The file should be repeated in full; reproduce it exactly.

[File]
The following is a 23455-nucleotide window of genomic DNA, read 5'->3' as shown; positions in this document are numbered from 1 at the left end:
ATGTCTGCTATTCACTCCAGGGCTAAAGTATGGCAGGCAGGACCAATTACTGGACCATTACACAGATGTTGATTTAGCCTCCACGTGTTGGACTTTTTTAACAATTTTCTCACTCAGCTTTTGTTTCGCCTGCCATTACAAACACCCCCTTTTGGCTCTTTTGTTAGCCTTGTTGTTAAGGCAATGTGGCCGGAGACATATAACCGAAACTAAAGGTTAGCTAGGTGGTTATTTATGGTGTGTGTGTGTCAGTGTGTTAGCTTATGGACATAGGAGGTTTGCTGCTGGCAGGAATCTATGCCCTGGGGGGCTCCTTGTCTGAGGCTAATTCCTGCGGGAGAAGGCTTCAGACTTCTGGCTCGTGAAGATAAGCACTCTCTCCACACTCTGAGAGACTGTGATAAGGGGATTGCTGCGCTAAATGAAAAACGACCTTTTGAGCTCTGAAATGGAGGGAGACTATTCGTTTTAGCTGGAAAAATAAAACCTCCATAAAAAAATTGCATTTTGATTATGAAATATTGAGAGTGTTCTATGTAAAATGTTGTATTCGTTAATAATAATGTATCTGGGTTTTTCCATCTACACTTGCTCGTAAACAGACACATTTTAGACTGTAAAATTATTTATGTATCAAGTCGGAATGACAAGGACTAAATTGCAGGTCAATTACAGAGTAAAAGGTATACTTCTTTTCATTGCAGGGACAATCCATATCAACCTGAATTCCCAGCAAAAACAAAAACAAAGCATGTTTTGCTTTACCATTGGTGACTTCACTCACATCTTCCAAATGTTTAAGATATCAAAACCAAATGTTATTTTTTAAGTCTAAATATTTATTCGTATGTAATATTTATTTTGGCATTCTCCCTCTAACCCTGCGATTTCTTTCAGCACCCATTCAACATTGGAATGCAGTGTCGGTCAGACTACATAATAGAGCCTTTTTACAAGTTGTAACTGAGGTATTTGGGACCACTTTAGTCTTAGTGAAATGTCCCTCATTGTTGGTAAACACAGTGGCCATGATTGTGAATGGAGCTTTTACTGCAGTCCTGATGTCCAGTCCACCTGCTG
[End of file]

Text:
The following is a 23455-nucleotide window of genomic DNA, read 5'->3' as shown; positions in this document are numbered from 1 at the left end:
ATGTCTGCTATTCACTCCAGGGCTAAAGTATGGCAGGCAGGACCAATTACTGGACCATTACACAGATGTTGATTTAGCCTCCACGTGTTGGACTTTTTTAACAATTTTCTCACTCAGCTTTTGTTTCGCCTGCCATTACAAACACCCCCTTTTGGCTCTTTTGTTAGCCTTGTTGTTAAGGCAATGTGGCCGGAGACATATAACCGAAACTAAAGGTTAGCTAGGTGGTTATTTATGGTGTGTGTGTGTCAGTGTGTTAGCTTATGGACATAGGAGGTTTGCTGCTGGCAGGAATCTATGCCCTGGGGGGCTCCTTGTCTGAGGCTAATTCCTGCGGGAGAAGGCTTCAGACTTCTGGCTCGTGAAGATAAGCACTCTCTCCACACTCTGAGAGACTGTGATAAGGGGATTGCTGCGCTAAATGAAAAACGACCTTTTGAGCTCTGAAATGGAGGGAGACTATTCGTTTTAGCTGGAAAAATAAAACCTCCATAAAAAAATTGCATTTTGATTATGAAATATTGAGAGTGTTCTATGTAAAATGTTGTATTCGTTAATAATAATGTATCTGGGTTTTTCCATCTACACTTGCTCGTAAACAGACACATTTTAGACTGTAAAATTATTTATGTATCAAGTCGGAATGACAAGGACTAAATTGCAGGTCAATTACAGAGTAAAAGGTATACTTCTTTTCATTGCAGGGACAATCCATATCAACCTGAATTCCCAGCAAAAACAAAAACAAAGCATGTTTTGCTTTACCATTGGTGACTTCACTCACATCTTCCAAATGTTTAAGATATCAAAACCAAATGTTATTTTTTAAGTCTAAATATTTATTCGTATGTAATATTTATTTTGGCATTCTCCCTCTAACCCTGCGATTTCTTTCAGCACCCATTCAACATTGGAATGCAGTGTCGGTCAGACTACATAATAGAGCCTTTTTACAAGTTGTAACTGAGGTATTTGGGACCACTTTAGTCTTAGTGAAATGTCCCTCATTGTTGGTAAACACAGTGGCCATGATTGTGAATGGAGCTTTTACTGCAGTCCTGATGTCCAGTCCACCTGCTG